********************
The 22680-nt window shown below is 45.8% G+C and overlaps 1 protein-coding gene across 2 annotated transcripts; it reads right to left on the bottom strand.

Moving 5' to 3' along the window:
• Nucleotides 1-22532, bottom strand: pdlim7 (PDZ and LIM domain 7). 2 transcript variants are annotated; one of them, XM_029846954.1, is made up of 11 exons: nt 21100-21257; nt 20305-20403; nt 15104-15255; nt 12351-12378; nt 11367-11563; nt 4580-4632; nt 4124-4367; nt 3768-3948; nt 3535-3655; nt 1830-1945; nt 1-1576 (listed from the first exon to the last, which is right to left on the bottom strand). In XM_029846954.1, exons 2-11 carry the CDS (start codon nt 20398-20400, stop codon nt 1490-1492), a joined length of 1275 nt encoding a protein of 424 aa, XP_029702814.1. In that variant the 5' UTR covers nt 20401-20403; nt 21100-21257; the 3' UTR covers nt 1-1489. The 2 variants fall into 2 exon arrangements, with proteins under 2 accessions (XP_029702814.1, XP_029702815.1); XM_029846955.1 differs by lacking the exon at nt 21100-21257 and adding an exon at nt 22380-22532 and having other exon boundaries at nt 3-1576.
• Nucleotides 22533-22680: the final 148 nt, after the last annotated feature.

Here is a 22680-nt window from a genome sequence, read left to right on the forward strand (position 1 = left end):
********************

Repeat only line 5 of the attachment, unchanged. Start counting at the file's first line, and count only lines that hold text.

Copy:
Here is a 22680-nt window from a genome sequence, read left to right on the forward strand (position 1 = left end):